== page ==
5.2 Examine the relevant provisions of Limitation of Actions Act.
5.3 Assess the procedures for obtaining a Certificate of Title based on adverse possession with reference to the Transfer of Land Act provisions, the Land Victoria guidelines and the analysis of case examples.
Learning Outcome 6 - Examine the nature of estates which are less than freehold and which may encumber freehold estates.
6.1 Examine the aspects of tenancies.
6.2 Examine the main provisions of the Residential Tenancies Act.
6.3 Assess the operation of the Retail Leases Act.
Learning Outcome 7 - Establish the nature and the function of a mortgage at common law and within the operation of the Transfer of Land.
7.1 Determine the nature of a mortgage.
7.2 Analyse the nature of a mortgage under the common law, and specify the following features:
• the mortgage as a conveyance
• the equity of redemption and the rights of mortgagor
• the concepts of postponing and ‘clogging’ the equity of redemption
7.3 Examine the nature of a mortgage under the Transfer of Land Act.
Learning Outcome 8 - Analyse and assess the basic nature and function of an easement and covenant.
8.1 Specify the essential elements, the nature and the function of an easement.
8.2 Determine and assess the basic nature and function of a restrictive covenant.
8.3 Analyse the features of an easement and covenant in relation to:
• a case study
• various case examples
• title examples
Details of Learning Activities
A range of learning experiences are planned for this course including class and online activities, group problem solving and group debates.
Prior to training commencement a program level induction session will be conducted that comprises the following:
• Program overview and requirements
• Overview of assessment requirements
• Pre-Training Review including:
o Recognition of Prior Learning and Credit Transfers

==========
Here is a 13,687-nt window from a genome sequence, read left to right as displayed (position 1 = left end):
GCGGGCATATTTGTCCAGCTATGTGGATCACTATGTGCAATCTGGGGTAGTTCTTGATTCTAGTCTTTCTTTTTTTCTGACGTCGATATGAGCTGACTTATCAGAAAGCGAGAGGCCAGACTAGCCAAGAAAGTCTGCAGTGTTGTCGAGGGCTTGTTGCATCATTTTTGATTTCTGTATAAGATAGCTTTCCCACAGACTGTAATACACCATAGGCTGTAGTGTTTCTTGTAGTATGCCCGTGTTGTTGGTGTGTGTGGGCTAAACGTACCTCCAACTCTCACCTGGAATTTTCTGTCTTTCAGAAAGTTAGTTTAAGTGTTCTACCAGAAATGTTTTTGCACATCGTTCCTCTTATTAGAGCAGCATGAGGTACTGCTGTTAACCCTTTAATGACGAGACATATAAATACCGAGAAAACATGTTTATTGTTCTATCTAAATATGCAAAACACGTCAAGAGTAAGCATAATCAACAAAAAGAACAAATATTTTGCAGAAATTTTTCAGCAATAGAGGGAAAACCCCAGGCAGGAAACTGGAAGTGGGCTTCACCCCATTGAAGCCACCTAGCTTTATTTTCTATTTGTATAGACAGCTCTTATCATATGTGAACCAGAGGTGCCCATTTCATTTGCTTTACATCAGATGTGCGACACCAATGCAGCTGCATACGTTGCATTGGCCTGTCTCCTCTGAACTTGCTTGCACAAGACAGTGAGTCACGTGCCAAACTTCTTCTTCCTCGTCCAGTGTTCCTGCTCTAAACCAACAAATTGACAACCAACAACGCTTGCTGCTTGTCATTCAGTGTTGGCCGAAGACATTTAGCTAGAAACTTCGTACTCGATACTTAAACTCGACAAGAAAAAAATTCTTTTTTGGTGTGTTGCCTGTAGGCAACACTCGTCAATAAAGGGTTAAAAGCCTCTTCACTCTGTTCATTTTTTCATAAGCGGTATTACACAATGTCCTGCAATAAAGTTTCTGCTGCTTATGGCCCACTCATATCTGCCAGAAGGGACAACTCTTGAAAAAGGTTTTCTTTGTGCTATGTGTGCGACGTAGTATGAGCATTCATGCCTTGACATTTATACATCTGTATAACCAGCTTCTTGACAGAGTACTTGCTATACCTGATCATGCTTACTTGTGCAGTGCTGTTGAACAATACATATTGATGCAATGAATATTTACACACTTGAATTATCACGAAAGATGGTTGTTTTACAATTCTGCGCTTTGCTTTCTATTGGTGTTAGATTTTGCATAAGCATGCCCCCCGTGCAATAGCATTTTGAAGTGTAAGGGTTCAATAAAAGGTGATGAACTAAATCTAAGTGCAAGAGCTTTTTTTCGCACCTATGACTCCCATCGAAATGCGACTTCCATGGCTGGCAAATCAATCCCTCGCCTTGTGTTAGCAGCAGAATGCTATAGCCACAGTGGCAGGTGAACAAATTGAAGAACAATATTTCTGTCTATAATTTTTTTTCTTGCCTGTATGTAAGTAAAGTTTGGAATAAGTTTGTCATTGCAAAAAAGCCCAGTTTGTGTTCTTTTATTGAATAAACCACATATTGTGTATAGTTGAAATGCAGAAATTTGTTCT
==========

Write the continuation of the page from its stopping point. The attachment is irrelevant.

o Assessment of current skills and knowledge
• Competency/Grading Criteria
• Submission requirements
• Resubmission policy
• Where to get support
• Student responsibilities
The nominal hours associated with this course are a guide only and represent the total teaching time and student effort required to successfully complete the course. This may include not only scheduled classes but also the amount of effort required to undertake, evaluate and complete all assessment requirements, including any non-classroom activities.
Introduction to the Course including:
Introduction to Property Law Concepts
|Class activities all semester 10%|
|2||14th July||Fixture and Chattels|
Fixtures and Chattels
|5||4th Aug||Old law and Torrens title systems|
Torrens title and the Transfer of land Act
Title Presentations 15%
|7||18th Aug||Adverse Possession|
|8||25th Aug||Class Test - Open Book||Class test 25% - Open Book|
|1-7 September - Mid Semester break|
Leases and tenancies
Leases and Tenancies/ easements and Covenants
Easements and Covenants
|15||20st Oct||Final Open Book Test||Final OPEN BOOK Test 50%|
Property Law Guidebook
It is recommended that you have access to a mobile computing device to allow greater flexibility in terms of where you can work on campus outside class times.
Overview of Assessment
Assessment methods have been designed to measure achievement of the requirements in a flexible manner over a range of assessment tasks and may include:
• case study analysis
• short answers questions
• written assignments/reports
• oral presentations
Students are advised that they are likely to be asked to personally demonstrate their assessment work to their teacher to ensure that the relevant module standards are being met.
To demonstrate achievement of the learning outcomes in this course the following evidence is essential:
• Knowledge of property law concepts and applications relating to estates and interests, mortgages, easements, and covenants, tenancies, and adverse possession
• Establishing the function of a mortgage at common law and within the operation of the Transfer of Land
• Examining the various holdings in real estate and joint tenancy and tenancy in common including the implications for the holder of any of the various interests
• Proving the existence of estates in land
• Assessing the Torrens title system in relation to the transfer and proof of ownership of an interest in land
• Examining the provisions of the limitations of Actions Act and procedures for obtaining a Certificate of Title based on adverse possession
• Analysing the different types of tenancy arrangements and the provisions of the Residential Tenancies Act
• Investigating the provisions nature of estates which are less than freehold and which may encumber freehold estates